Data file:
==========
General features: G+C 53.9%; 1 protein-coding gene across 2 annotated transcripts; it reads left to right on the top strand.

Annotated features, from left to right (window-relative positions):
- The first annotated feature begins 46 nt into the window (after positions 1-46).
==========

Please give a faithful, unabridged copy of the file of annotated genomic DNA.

General features: G+C 53.9%; 1 protein-coding gene across 2 annotated transcripts; it reads left to right on the top strand.

Annotated features, from left to right (window-relative positions):
- The first annotated feature begins 46 nt into the window (after positions 1-46).